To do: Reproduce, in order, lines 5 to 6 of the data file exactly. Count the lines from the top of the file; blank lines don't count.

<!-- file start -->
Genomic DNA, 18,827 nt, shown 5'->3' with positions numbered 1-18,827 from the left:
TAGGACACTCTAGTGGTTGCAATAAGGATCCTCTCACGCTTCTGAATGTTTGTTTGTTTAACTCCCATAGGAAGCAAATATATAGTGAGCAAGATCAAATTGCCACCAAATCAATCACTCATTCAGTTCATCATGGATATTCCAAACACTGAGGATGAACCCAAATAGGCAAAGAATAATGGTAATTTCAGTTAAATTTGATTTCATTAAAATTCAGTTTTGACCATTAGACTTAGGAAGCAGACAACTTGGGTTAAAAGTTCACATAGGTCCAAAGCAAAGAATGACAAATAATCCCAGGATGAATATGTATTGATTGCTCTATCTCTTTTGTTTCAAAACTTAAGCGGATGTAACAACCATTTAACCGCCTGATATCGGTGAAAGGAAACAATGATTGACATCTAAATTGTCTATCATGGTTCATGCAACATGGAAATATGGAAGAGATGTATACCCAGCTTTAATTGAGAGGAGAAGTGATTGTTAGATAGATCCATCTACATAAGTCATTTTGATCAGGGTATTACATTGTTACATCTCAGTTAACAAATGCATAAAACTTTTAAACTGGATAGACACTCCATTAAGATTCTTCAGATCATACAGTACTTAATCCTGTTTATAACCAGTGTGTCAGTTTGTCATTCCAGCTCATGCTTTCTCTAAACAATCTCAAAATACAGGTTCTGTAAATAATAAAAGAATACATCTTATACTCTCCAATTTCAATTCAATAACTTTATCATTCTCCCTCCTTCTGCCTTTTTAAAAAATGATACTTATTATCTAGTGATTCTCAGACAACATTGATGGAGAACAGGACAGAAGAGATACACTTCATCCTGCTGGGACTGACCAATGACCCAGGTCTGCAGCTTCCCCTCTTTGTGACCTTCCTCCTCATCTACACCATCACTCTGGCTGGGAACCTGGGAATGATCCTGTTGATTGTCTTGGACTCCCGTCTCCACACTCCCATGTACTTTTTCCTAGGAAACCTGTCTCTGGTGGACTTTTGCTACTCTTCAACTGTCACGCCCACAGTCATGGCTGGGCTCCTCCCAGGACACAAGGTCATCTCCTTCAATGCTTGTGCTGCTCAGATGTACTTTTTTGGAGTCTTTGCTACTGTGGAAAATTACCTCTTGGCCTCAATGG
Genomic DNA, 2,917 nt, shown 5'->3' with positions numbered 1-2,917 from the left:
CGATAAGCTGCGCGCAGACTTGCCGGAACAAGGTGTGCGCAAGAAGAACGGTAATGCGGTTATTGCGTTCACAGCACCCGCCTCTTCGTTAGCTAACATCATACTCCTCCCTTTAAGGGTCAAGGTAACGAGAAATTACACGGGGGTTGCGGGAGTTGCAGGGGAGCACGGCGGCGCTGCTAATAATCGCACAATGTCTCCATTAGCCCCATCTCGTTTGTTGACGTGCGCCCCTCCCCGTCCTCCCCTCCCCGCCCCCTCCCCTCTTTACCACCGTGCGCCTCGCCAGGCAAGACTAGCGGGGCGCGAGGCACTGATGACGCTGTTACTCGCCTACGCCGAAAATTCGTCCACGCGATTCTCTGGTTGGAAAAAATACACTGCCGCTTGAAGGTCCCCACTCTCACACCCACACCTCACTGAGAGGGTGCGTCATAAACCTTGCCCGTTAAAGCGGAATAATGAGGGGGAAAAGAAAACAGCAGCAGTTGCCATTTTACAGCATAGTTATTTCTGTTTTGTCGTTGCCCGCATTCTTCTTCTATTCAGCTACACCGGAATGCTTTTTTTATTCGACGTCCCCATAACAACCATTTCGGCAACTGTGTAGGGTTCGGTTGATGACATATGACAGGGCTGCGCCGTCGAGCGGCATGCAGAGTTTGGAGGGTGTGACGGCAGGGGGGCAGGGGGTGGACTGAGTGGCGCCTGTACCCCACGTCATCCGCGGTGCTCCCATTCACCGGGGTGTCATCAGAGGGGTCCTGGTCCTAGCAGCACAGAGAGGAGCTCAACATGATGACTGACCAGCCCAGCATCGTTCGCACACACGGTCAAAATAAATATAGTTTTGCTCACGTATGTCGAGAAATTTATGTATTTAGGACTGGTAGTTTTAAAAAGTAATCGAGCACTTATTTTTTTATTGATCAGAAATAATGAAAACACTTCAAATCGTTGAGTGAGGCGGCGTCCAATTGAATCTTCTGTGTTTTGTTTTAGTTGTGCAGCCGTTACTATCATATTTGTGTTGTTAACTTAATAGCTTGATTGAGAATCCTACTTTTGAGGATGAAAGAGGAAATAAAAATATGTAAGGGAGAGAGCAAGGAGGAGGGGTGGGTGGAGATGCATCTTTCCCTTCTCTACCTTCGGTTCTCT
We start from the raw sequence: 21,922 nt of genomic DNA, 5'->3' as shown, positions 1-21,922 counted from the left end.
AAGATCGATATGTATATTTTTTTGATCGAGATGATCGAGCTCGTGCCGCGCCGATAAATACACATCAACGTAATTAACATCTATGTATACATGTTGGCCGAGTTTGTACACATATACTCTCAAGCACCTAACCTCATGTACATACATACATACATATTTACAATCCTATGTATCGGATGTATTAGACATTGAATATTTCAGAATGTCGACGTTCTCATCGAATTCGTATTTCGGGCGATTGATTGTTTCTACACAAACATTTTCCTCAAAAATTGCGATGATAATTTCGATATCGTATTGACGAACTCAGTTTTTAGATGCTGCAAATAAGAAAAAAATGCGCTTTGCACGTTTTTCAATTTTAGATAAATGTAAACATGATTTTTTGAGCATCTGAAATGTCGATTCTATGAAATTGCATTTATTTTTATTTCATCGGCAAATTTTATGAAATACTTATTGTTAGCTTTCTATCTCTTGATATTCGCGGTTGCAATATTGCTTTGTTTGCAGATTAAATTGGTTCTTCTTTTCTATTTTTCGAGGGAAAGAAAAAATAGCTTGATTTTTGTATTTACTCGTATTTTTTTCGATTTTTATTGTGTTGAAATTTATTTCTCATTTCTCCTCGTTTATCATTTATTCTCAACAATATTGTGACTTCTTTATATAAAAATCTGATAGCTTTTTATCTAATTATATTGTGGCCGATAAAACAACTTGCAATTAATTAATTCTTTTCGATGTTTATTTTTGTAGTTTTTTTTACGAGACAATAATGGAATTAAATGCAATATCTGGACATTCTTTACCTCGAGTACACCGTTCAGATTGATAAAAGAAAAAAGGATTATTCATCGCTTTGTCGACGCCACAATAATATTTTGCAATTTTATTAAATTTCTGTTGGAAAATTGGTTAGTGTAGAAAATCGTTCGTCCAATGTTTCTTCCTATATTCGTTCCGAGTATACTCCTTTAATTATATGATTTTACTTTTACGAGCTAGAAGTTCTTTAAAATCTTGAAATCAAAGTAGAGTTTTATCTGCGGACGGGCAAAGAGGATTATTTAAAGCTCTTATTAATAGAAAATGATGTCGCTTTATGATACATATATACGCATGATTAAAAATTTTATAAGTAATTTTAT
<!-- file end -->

We start from the raw sequence: 21,922 nt of genomic DNA, 5'->3' as shown, positions 1-21,922 counted from the left end.
AAGATCGATATGTATATTTTTTTGATCGAGATGATCGAGCTCGTGCCGCGCCGATAAATACACATCAACGTAATTAACATCTATGTATACATGTTGGCCGAGTTTGTACACATATACTCTCAAGCACCTAACCTCATGTACATACATACATACATATTTACAATCCTATGTATCGGATGTATTAGACATTGAATATTTCAGAATGTCGACGTTCTCATCGAATTCGTATTTCGGGCGATTGATTGTTTCTACACAAACATTTTCCTCAAAAATTGCGATGATAATTTCGATATCGTATTGACGAACTCAGTTTTTAGATGCTGCAAATAAGAAAAAAATGCGCTTTGCACGTTTTTCAATTTTAGATAAATGTAAACATGATTTTTTGAGCATCTGAAATGTCGATTCTATGAAATTGCATTTATTTTTATTTCATCGGCAAATTTTATGAAATACTTATTGTTAGCTTTCTATCTCTTGATATTCGCGGTTGCAATATTGCTTTGTTTGCAGATTAAATTGGTTCTTCTTTTCTATTTTTCGAGGGAAAGAAAAAATAGCTTGATTTTTGTATTTACTCGTATTTTTTTCGATTTTTATTGTGTTGAAATTTATTTCTCATTTCTCCTCGTTTATCATTTATTCTCAACAATATTGTGACTTCTTTATATAAAAATCTGATAGCTTTTTATCTAATTATATTGTGGCCGATAAAACAACTTGCAATTAATTAATTCTTTTCGATGTTTATTTTTGTAGTTTTTTTTACGAGACAATAATGGAATTAAATGCAATATCTGGACATTCTTTACCTCGAGTACACCGTTCAGATTGATAAAAGAAAAAAGGATTATTCATCGCTTTGTCGACGCCACAATAATATTTTGCAATTTTATTAAATTTCTGTTGGAAAATTGGTTAGTGTAGAAAATCGTTCGTCCAATGTTTCTTCCTATATTCGTTCCGAGTATACTCCTTTAATTATATGATTTTACTTTTACGAGCTAGAAGTTCTTTAAAATCTTGAAATCAAAGTAGAGTTTTATCTGCGGACGGGCAAAGAGGATTATTTAAAGCTCTTATTAATAGAAAATGATGTCGCTTTATGATACATATATACGCATGATTAAAAATTTTATAAGTAATTTTAT